U.S. Treasury yields jump and stocks dip on rate, China concerns

By Pete Schroeder

WASHINGTON (Reuters) -Longer-dated U.S. Treasury yields hit a 10-month high Thursday as Wall Street accelerated losses into the close and investors grappled with the potential for longer-lasting high interest rates and a struggling Chinese economy.

Benchmark 10-year yields reached 4.312% in trading and tested October’s 4.338%, before moving lower to 4.29%. The 30-year yield hit 12-year highs. [US/]

A steady stream of stronger-than-expected economic data, coupled with Wednesday meeting minutes suggesting Federal Reserve officials are still focusing on containing inflation, boosted yields while putting a damper on stocks and other markets.

Minutes from the Fed’s July rate-setting meeting released Wednesday showed policymakers were divided over the need for more rate increases, with some citing the risk to the economy of pushing hikes too far but most noting inflation remains a primary focus.

“We read in the Fed’s minutes that officials are nervous about the unknown cumulative impact of monetary policy tightening to date. Tighter credit conditions will eventually dampen economic activity and markets are choppy from the uncertainty,” said Jeffrey Roach, chief economist for LPL Financial.

Wall Street was mixed in the first half of the trading day before accelerating losses as the session ended. The Dow Jones Industrial Average ended down 0.84% and the S&P 500 lost 0.78%. The Nasdaq Composite fell 1.17%.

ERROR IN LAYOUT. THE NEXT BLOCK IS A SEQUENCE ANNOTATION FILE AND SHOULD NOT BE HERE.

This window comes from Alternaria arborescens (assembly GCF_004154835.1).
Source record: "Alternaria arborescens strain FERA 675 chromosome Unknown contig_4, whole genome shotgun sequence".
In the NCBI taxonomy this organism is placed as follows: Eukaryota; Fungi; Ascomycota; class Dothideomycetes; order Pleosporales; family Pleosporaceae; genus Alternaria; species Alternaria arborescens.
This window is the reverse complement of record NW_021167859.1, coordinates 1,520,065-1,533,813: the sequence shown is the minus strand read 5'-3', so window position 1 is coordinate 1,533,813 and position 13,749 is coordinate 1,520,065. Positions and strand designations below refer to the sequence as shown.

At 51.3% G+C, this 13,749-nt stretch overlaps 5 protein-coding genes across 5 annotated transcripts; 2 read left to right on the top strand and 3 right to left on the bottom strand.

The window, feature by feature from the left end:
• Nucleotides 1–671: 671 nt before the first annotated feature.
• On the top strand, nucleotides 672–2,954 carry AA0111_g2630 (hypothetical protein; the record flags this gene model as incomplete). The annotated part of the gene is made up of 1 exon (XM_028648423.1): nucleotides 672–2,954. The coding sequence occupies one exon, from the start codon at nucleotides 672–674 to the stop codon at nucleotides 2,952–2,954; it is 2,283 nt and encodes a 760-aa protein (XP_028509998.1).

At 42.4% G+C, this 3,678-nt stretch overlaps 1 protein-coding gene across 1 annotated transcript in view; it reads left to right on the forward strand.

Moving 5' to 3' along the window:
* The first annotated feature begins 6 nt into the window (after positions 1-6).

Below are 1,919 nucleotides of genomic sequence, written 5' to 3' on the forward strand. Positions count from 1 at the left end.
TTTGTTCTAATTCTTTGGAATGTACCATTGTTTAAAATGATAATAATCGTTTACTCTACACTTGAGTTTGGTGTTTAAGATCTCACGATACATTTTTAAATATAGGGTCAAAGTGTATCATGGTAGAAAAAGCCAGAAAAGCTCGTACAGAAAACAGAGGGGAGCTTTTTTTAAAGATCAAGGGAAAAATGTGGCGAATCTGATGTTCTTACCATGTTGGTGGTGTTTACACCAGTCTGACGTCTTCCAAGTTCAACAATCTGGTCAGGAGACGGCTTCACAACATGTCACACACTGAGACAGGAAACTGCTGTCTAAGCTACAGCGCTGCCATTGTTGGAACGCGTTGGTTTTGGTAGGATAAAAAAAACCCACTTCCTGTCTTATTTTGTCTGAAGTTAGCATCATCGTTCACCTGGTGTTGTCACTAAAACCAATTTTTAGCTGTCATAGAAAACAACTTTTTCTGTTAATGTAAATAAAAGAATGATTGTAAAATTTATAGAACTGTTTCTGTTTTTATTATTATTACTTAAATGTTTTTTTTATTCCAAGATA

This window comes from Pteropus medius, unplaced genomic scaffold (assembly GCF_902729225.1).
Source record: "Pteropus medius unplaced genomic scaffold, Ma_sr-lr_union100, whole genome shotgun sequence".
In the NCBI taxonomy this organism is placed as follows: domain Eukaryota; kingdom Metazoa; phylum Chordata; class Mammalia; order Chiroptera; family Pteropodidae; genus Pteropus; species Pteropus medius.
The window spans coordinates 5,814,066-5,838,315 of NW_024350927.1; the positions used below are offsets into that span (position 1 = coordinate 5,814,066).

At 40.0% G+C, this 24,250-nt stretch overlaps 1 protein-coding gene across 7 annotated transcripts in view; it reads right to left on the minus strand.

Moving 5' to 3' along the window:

MSCI’s world index was down 0.32%, having earlier dropped to its lowest level since July 6.

On Thursday, the U.S. Labor Department reported the number of Americans filing new claims for jobless benefits fell in the last week, suggesting the still-tight labor market could prolong the Fed’s project to cool the economy.

“In short, the labor market is still strong but much more balanced than during the severe worker shortages of the early recovery from the pandemic,” said Bill Adams, chief economist for Comerica Bank.

That report followed several earlier in the week that exceeded economist expectations, including U.S. retail sales, which all suggested the Fed may have to stick with higher rates for longer.

In currency markets, the dollar index, which tracks the greenback versus a basket of six currencies, was relatively flat, climbing 0.02% to 103.458.[FRX/]


In contrast to signs of persistent U.S. economic strength, China also loomed large with investors as data and turmoil in the property sector painted a gloomy picture of the nation’s post-pandemic recovery.

The latest development was embattled asset manager Zhongzhi Enterprise Group saying it will conduct a debt restructuring, a further sign of turmoil in China’s $3 trillion shadow banking sector.

However, recent moves by China’s central bank to keep liquidity reasonably ample and maintain “precise and forceful” policy to support the economy did help boost some markets, including oil, which had seen sizeable declines in the last several days on concerns of reduced Chinese demand.

Brent crude was up over 1% earlier in the day before settling up 0.35% at $83.74 a barrel. U.S. crude ended the day up 0.79% at $80 per barrel. [O/R]

(Reporting by Ankur Banerjee in Singapore and Alun John in London, additional reporting by Anisha Sircar in Bengaluru; Editing by Sonali Paul, Angus MacSwan, Chizu Nomiyama, Nick Macfie and Cynthia Osterman)